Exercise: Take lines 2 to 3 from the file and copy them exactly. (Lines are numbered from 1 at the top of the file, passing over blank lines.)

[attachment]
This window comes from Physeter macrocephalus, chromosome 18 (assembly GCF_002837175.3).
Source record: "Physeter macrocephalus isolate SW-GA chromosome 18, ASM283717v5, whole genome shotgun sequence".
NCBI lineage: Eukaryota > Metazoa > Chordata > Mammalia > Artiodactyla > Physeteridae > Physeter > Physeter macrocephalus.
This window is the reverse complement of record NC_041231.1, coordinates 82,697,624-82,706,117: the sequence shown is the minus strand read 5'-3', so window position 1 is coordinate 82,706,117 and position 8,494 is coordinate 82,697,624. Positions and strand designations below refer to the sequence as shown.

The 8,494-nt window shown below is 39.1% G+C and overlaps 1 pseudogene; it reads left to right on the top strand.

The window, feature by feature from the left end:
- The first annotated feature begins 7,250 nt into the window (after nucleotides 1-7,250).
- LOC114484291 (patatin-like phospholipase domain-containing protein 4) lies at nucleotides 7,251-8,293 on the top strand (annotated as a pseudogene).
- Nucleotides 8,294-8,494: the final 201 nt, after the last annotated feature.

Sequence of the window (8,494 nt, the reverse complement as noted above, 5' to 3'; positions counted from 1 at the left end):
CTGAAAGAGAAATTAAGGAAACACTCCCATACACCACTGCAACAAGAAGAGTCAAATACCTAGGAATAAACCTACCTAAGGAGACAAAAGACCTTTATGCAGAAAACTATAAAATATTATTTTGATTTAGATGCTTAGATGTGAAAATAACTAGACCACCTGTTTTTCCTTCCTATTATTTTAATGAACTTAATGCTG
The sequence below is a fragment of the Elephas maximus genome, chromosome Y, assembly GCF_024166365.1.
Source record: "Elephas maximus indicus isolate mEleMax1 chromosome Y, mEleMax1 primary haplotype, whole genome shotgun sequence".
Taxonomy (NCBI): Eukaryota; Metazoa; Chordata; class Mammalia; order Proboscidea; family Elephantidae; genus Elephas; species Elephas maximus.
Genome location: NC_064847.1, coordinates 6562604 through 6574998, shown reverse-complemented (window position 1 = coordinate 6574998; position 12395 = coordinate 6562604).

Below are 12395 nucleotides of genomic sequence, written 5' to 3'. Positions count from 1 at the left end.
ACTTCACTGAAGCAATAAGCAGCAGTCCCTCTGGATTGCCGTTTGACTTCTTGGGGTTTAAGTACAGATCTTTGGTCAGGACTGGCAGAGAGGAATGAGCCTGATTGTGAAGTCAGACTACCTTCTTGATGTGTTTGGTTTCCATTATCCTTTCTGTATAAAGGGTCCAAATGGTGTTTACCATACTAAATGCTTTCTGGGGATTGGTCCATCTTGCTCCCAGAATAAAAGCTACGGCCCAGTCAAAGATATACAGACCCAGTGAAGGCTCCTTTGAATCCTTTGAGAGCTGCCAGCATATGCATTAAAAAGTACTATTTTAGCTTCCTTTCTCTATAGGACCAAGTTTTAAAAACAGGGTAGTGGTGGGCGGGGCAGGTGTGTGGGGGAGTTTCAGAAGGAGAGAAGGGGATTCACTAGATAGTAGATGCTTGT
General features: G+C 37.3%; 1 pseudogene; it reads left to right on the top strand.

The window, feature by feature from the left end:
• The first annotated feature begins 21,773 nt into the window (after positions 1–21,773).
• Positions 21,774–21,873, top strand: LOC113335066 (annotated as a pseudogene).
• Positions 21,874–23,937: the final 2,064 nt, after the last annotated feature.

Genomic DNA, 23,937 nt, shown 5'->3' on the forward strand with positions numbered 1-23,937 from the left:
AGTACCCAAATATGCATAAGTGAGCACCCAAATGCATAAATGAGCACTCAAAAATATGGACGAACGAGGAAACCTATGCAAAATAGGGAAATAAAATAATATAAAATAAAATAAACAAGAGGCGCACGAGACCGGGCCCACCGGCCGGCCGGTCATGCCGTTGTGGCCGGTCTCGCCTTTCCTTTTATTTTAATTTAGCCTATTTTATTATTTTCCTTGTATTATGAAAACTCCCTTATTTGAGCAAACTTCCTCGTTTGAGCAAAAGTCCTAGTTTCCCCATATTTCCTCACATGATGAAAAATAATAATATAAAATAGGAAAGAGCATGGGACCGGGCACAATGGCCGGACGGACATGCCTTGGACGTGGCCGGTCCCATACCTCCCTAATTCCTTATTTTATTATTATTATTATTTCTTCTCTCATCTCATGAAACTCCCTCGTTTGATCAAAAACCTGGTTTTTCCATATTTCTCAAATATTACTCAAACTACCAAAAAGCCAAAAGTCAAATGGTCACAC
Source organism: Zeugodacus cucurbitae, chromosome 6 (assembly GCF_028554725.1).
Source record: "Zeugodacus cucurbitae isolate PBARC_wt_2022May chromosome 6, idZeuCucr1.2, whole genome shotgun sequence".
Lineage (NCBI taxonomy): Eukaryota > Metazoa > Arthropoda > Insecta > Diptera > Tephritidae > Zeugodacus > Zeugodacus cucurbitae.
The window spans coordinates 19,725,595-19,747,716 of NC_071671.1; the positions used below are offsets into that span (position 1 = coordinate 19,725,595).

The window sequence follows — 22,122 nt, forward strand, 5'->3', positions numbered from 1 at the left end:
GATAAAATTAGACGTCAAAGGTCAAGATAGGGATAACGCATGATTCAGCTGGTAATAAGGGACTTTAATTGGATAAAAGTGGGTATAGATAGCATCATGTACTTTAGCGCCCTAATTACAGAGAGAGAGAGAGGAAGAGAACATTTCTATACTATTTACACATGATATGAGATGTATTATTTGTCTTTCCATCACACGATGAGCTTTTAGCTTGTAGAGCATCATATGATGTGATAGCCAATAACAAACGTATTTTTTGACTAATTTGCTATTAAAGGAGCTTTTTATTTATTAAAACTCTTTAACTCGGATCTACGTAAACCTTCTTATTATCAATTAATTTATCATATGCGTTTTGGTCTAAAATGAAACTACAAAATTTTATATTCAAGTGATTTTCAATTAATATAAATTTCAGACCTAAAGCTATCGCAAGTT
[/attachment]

Source record: "Physeter macrocephalus isolate SW-GA chromosome 18, ASM283717v5, whole genome shotgun sequence".
NCBI lineage: Eukaryota > Metazoa > Chordata > Mammalia > Artiodactyla > Physeteridae > Physeter > Physeter macrocephalus.